For the best results, sleep apnea patients should use their CPAP machine every time they sleep, whether it be at home, while traveling, or even taking naps. It also may take time to get used to using a CPAP machine. The machines vary in their available pressure settings, and the masks come in all shapes and sizes, so it is advised for patients to work with their sleep doctor to find what fits best for them.
Common problems with CPAP machines and tips for avoiding them
There are a few side effects to be wary of with CPAP therapy, including pain/discomfort, congestion, runny nose, dry mouth, and nosebleeds. Here are so some tips for CPAP users to help with such side effects:
- Try wearing the CPAP mask for short periods of time while awake to help get used to the feel of the mask and prevent any feelings of CPAP mask claustrophobia.
- For patients with difficulty tolerating forced air, try using CPAP machines with a “ramp” feature. CPAP machines with this feature initially emit air at a low pressure while the patient is falling asleep and then automatically increase the air pressure gradually throughout the night.
- If a mask doesn’t fit properly, air may leak out, causing dry nose or dry mouth. For patients who use a nasal mask, a chin strap may help to keep the mouth closed and reduce air leak. Full face masks may also work, as they cover both the nose and the mouth. Also, some CPAP machines feature a heated humidifier to help prevent your CPAP from causing dry nose or mouth. The humidifiers are typically water chambers or reservoirs that can be attached to the CPAP machine, and the level of humidification can be adjusted.
- For patients who move a lot during sleep and find that their mask has fallen off during the night, a full face mask may stay on the face better.
- Nasal irrigation or salt water rinses before using CPAP may help with congestion or runny nose. Humidifiers may also help with sinus congestion.
- While most later models of CPAP machines are almost silent, some patients may find the noise of their device bothersome. If the device is too loud, it is first important to make sure the air filter is clean and the machine is unblocked (see my article on keeping your CPAP mask and tubing clean for more details on this). Other possible solutions to help with CPAP machine noise issues include wearing ear plugs at night or using a white noise sound machine to mask the noise of the CPAP machine. Placing the machine as far away from the bed as possible may also help with the noise.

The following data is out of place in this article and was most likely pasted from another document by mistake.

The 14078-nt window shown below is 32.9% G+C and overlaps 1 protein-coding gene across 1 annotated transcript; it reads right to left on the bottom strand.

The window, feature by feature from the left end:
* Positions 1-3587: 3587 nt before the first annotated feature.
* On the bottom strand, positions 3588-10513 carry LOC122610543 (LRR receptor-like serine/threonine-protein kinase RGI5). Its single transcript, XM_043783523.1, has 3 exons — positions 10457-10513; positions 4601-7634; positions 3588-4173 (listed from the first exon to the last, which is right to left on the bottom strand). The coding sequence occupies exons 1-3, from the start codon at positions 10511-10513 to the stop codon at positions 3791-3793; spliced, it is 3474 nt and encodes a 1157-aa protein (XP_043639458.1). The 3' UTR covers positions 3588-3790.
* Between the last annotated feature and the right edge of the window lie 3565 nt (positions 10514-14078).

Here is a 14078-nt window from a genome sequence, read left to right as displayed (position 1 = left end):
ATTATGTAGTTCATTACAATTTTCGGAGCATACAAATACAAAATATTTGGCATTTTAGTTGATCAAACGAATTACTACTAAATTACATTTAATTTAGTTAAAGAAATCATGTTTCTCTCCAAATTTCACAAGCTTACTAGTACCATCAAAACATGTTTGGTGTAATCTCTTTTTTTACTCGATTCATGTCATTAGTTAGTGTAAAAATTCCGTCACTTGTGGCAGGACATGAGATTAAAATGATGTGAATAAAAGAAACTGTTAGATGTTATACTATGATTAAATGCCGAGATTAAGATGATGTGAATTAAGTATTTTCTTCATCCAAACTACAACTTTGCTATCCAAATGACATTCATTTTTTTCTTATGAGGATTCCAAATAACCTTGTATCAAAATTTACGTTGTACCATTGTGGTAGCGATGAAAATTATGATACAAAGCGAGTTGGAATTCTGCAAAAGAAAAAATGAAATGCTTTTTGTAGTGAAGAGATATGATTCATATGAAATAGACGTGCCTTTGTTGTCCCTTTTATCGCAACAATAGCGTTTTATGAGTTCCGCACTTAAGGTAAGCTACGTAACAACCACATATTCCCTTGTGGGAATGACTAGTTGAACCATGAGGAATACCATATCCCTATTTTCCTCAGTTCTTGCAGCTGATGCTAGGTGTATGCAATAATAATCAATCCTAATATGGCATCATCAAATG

Furthermore, it is important to regularly refill medical device prescriptions at the right time to ensure patients consistently have the treatment they need. Also, keeping CPAP masks and tubing clean is very important in preventing infection. Click here for a detailed guide on how to keep your CPAP equipment clean.
- National Institute of Health: National Heart, Lung, and Blood Institute. Sleep apnea. https://www.nhlbi.nih.gov/health-topics/sleep-apnea. Accessed January 2019.
- MedlinePlus. Sleep apnea. https://medlineplus.gov/sleepapnea.html. Reviewed February 10, 2016. Accessed January 2019.
- Mayo Clinic. Central sleep apnea. https://www.mayoclinic.org/diseases-conditions/central-sleep-apnea/symptoms-causes/syc-20352109?p=1. Accessed January 2019.
- Mayo Clinic. CPAP machines: tips for avoiding 10 common problems. https://www.mayoclinic.org/diseases-conditions/sleep-apnea/in-depth/cpap/art-20044164. Published May 17, 2018. Accessed January 2019.
- National Institute of Health: National Heart, Lung, and Blood Institute. CPAP. https://www.nhlbi.nih.gov/health-topics/cpap. Accessed January 2019.
- MedlinePlus. Positive airway pressure treatment. https://medlineplus.gov/ency/article/001916.htm. Reviewed January 15, 2018. Accessed January 2019.